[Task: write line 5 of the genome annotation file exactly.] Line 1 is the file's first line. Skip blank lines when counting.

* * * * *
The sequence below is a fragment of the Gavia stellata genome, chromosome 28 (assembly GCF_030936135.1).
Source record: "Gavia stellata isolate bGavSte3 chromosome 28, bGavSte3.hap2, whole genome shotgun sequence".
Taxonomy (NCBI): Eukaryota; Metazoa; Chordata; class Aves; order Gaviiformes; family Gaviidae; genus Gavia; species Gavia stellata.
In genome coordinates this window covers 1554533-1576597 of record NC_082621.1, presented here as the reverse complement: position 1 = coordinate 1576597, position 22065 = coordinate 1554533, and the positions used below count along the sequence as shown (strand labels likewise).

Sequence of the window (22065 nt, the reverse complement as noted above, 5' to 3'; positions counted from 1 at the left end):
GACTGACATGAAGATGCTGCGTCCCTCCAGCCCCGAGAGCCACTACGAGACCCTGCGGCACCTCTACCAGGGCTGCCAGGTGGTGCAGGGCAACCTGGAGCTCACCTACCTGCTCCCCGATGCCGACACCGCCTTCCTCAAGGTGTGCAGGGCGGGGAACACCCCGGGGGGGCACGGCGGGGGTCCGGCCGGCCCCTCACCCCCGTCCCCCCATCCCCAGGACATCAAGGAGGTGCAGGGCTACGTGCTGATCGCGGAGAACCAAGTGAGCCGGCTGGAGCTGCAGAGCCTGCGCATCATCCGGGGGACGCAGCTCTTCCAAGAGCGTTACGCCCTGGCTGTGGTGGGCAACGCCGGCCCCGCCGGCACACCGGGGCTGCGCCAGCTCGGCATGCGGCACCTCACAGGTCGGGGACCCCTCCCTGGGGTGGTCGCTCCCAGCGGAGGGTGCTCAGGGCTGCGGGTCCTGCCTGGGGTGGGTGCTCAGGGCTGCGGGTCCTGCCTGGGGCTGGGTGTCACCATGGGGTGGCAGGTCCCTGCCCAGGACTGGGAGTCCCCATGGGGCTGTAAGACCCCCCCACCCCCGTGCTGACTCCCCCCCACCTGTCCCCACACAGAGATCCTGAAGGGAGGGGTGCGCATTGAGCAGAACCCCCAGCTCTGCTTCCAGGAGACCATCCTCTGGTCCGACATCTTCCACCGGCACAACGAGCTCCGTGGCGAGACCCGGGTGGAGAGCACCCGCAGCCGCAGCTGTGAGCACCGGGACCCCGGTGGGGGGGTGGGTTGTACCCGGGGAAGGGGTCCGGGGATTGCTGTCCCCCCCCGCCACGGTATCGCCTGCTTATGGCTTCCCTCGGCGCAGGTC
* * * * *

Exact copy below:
Sequence of the window (22065 nt, the reverse complement as noted above, 5' to 3'; positions counted from 1 at the left end):